The other thing to keep in mind is that the borders are fuzzy not hard.  One of my primary motivations for doing this in the first place was to see if I could tease out the labor market which may or may not be related to a political boundaries.  I like seeing Connecticut and part of New Jersey joined with New York City.  It makes total sense.  However this is not to say there are people in the Connecticut that don’t work in the Boston area.  They do.  Because the boundaries are not hard.

Further Work

Now that I have these markets identified I think it would be interesting to see if I could tease out some specializations.  Since the area represents a network of people and knowledge spreads through networks it would be interesting to see where the knowledge base is deepest.  The New York City market could be highly specialized in finance for example.  What other specializations occur?

Another thing that would be interesting it to apply a contagion model to unemployment.  Does a decrease in unemployment “infect” neighbors and pull down their level of employment?

I would also like to put together some dot maps showing the working population in these markets.


Summer Learning

Over the summer I made the conscience decision to take a much needed break.  I had to walk away from a couple of Coursera courses, telling myself it was okay.  I could take them next time around.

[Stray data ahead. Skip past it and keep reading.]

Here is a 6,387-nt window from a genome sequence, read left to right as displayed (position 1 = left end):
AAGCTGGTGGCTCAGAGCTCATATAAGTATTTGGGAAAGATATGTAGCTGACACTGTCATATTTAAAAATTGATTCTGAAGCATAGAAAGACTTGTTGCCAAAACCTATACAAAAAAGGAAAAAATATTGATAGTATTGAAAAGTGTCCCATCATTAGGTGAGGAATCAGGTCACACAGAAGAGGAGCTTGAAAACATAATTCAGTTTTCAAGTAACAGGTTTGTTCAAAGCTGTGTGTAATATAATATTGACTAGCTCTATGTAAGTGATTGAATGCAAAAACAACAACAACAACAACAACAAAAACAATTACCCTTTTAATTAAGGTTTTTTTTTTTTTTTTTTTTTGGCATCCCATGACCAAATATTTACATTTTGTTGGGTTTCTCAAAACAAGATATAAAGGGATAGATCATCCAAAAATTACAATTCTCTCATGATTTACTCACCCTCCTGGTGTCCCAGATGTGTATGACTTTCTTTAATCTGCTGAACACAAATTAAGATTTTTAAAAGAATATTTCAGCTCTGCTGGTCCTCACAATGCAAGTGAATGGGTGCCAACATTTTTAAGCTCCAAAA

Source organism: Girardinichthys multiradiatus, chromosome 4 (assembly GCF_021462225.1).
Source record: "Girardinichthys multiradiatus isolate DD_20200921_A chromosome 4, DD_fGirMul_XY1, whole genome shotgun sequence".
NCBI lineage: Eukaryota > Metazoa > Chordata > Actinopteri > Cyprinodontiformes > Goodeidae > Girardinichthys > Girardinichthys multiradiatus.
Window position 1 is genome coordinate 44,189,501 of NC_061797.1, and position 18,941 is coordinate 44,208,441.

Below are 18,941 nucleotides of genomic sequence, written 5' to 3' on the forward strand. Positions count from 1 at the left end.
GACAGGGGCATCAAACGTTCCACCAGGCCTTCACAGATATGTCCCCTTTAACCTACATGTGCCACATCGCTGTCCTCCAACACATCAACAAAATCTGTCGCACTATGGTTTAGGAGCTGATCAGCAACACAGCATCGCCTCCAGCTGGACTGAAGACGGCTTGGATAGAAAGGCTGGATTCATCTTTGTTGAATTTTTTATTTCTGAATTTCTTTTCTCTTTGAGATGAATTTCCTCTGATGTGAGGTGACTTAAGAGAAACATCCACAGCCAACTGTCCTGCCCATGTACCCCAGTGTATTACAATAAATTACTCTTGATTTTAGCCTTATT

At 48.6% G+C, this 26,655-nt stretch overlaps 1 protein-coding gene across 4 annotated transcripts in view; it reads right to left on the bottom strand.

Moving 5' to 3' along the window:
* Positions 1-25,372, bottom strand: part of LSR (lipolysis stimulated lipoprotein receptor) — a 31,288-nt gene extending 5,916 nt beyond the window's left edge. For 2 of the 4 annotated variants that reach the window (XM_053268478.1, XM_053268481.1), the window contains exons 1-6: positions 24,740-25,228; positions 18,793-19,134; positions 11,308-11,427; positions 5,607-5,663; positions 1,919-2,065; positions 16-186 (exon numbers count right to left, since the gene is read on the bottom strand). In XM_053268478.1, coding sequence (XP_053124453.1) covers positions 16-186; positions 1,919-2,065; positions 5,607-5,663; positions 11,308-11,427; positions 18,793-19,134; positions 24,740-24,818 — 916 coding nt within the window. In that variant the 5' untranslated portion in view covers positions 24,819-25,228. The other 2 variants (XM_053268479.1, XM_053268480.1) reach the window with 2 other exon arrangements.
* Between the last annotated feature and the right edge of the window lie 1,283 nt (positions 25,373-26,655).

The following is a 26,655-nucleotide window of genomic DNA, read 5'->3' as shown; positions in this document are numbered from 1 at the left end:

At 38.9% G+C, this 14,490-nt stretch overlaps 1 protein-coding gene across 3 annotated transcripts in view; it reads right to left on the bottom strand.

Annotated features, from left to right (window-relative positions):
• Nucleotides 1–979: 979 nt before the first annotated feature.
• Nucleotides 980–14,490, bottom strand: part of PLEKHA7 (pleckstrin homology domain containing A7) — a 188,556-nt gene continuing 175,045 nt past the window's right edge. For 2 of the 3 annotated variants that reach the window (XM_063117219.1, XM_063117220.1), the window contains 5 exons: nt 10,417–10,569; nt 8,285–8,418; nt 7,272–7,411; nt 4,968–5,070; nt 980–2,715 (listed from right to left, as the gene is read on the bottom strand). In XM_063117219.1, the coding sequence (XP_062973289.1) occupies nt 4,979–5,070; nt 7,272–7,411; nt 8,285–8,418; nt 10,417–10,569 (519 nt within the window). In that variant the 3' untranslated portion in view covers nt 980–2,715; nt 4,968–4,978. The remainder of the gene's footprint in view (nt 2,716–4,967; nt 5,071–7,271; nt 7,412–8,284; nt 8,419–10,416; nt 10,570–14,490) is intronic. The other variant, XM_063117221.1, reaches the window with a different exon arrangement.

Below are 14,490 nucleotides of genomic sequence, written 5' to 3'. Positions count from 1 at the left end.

I did, however, continue with a course I started earlier called Model Thinking.  It is high level introduction to a variety of models.  I personally enjoyed this course a lot.  It provided a exposure to a variety of models that I never heard of however I could see applications for in my day to day life.  It had some math but nothing that is too difficult to scare people away.  There currently isn’t a text book for the class (which is great for auditory learners like myself) however one is in the works.

What I like most about the course is that it provides me with a set of tools I can work with.  As you can tell from previous posts, I am a big fan of using the right tool for the job and not being a one pony show.  This course was great in that I have lots of different and competing ways of looking at the world.


My First Python Scraping with Beautiful Soup

I recently needed to scrape a cost of living calculator for data.  To save time I wrote a Python program that would pull the data for all the cities.  It was my first case of scrapping a website in Python.  I used Beautiful Soup as I had heard other data scientists mention using this in a podcast.  The documentation provided by the developers is well written and easy to follow.  It is hosted on GitHub in the cgr-work repository.


Finished Process Mining: Data Science in Action

Over the last few weeks I have been taking the Coursera Process Mining: Data science in Action course.  This was a very interesting class but was not exactly what I expected.  I expected the class to be Python or R based.  It wasn’t.  Instead it introduced me to Disco and ProM, two software packages that can mine event data to discover the process structure.  ProM is open source and programmed in Java.  It has an academic feel to it.  Disco is a commercial option and appears more polished but is limited in what it can do for you.

The professor is Wil van der Aalst of the Eindhoven University of Technology in the Netherlands.  He is an engaging professor who did a great job covering the material.  I did find the peer reviewed project a bit of a heavy load as I was trying to get the hang of ProM but learned a lot from doing (just wished I had more time to learn more).  I would recommend this course to any would be data scientist as it give a very practical application to data science.